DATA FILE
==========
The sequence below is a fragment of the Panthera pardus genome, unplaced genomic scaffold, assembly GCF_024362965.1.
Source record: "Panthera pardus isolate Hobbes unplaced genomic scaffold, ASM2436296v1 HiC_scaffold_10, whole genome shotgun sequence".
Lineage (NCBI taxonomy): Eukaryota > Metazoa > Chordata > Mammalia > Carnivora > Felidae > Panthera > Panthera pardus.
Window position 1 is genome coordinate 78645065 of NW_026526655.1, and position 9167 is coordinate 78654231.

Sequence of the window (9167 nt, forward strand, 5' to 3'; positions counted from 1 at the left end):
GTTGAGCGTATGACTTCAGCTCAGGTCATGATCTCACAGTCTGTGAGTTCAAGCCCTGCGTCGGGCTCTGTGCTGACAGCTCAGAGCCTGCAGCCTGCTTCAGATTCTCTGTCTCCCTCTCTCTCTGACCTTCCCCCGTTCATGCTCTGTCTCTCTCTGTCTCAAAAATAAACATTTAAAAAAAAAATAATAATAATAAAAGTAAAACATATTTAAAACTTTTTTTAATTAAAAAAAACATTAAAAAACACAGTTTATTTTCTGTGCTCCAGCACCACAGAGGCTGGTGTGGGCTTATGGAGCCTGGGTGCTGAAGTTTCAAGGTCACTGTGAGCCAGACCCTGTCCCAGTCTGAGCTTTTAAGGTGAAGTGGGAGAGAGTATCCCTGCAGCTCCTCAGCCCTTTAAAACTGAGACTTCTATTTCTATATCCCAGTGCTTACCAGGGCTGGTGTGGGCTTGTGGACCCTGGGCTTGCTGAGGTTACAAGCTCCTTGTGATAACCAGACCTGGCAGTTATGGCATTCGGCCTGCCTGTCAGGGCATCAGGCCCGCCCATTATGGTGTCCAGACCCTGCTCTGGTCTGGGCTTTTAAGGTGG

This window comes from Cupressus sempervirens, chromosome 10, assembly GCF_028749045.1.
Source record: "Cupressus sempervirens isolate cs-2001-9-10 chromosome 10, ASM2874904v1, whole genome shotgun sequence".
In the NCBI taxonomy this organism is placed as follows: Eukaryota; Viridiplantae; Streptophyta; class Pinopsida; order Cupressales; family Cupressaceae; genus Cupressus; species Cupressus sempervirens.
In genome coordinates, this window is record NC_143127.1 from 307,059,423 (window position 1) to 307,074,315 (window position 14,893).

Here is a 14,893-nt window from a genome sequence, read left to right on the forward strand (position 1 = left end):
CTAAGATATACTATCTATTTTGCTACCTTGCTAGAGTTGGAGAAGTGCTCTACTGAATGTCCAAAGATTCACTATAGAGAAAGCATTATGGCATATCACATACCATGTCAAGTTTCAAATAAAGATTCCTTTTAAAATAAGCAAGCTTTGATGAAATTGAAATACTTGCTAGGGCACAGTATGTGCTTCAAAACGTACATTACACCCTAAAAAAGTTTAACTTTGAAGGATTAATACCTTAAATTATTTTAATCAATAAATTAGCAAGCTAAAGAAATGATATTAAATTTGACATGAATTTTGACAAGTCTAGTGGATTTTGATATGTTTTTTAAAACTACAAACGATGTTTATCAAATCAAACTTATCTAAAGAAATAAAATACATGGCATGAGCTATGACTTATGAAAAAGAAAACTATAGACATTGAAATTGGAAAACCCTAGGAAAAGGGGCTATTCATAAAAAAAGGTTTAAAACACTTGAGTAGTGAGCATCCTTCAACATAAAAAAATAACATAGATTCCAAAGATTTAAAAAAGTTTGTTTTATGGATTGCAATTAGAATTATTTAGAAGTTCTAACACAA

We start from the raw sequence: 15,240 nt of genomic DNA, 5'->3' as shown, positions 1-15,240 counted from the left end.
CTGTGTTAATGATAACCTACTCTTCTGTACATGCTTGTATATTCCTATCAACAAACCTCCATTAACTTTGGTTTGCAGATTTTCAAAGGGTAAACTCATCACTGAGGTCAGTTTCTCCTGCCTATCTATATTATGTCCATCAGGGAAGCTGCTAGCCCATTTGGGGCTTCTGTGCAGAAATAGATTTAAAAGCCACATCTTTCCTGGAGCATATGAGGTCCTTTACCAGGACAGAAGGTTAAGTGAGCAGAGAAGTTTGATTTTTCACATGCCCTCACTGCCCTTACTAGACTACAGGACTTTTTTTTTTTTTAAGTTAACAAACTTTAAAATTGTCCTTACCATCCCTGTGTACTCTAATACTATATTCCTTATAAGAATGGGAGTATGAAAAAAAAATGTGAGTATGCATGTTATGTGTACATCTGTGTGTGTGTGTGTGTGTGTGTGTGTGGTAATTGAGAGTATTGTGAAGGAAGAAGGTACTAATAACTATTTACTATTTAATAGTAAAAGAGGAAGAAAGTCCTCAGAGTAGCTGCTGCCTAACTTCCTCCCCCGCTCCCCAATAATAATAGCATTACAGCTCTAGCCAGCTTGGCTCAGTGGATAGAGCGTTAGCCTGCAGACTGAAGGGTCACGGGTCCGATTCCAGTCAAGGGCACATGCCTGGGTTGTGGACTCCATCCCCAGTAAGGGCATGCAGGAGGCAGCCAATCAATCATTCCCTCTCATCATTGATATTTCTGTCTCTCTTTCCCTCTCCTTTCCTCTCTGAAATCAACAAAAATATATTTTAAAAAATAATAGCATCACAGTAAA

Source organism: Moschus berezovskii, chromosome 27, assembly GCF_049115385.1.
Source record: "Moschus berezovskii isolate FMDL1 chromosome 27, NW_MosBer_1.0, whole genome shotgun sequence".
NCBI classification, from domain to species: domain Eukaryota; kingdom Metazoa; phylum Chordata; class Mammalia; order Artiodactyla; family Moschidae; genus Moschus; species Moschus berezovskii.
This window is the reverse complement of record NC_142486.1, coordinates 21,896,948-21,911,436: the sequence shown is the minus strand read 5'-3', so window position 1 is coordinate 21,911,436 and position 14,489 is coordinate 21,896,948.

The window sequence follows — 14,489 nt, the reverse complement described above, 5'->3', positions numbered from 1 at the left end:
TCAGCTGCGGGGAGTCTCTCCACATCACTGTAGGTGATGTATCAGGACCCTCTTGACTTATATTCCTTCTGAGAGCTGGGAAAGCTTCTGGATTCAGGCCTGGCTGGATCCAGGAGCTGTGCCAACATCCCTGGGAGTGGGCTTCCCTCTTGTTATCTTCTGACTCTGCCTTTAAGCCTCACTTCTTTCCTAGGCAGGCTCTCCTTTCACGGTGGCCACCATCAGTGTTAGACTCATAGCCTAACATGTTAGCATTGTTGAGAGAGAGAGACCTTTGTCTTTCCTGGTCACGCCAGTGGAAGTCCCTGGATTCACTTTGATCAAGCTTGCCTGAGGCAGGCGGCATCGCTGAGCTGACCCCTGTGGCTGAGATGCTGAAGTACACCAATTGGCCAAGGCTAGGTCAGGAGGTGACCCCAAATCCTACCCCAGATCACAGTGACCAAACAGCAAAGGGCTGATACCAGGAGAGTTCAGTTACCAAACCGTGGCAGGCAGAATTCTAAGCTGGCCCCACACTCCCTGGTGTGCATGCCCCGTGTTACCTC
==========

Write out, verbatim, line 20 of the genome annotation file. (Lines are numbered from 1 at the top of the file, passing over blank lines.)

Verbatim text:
TCAGCTGCGGGGAGTCTCTCCACATCACTGTAGGTGATGTATCAGGACCCTCTTGACTTATATTCCTTCTGAGAGCTGGGAAAGCTTCTGGATTCAGGCCTGGCTGGATCCAGGAGCTGTGCCAACATCCCTGGGAGTGGGCTTCCCTCTTGTTATCTTCTGACTCTGCCTTTAAGCCTCACTTCTTTCCTAGGCAGGCTCTCCTTTCACGGTGGCCACCATCAGTGTTAGACTCATAGCCTAACATGTTAGCATTGTTGAGAGAGAGAGACCTTTGTCTTTCCTGGTCACGCCAGTGGAAGTCCCTGGATTCACTTTGATCAAGCTTGCCTGAGGCAGGCGGCATCGCTGAGCTGACCCCTGTGGCTGAGATGCTGAAGTACACCAATTGGCCAAGGCTAGGTCAGGAGGTGACCCCAAATCCTACCCCAGATCACAGTGACCAAACAGCAAAGGGCTGATACCAGGAGAGTTCAGTTACCAAACCGTGGCAGGCAGAATTCTAAGCTGGCCCCACACTCCCTGGTGTGCATGCCCCGTGTTACCTC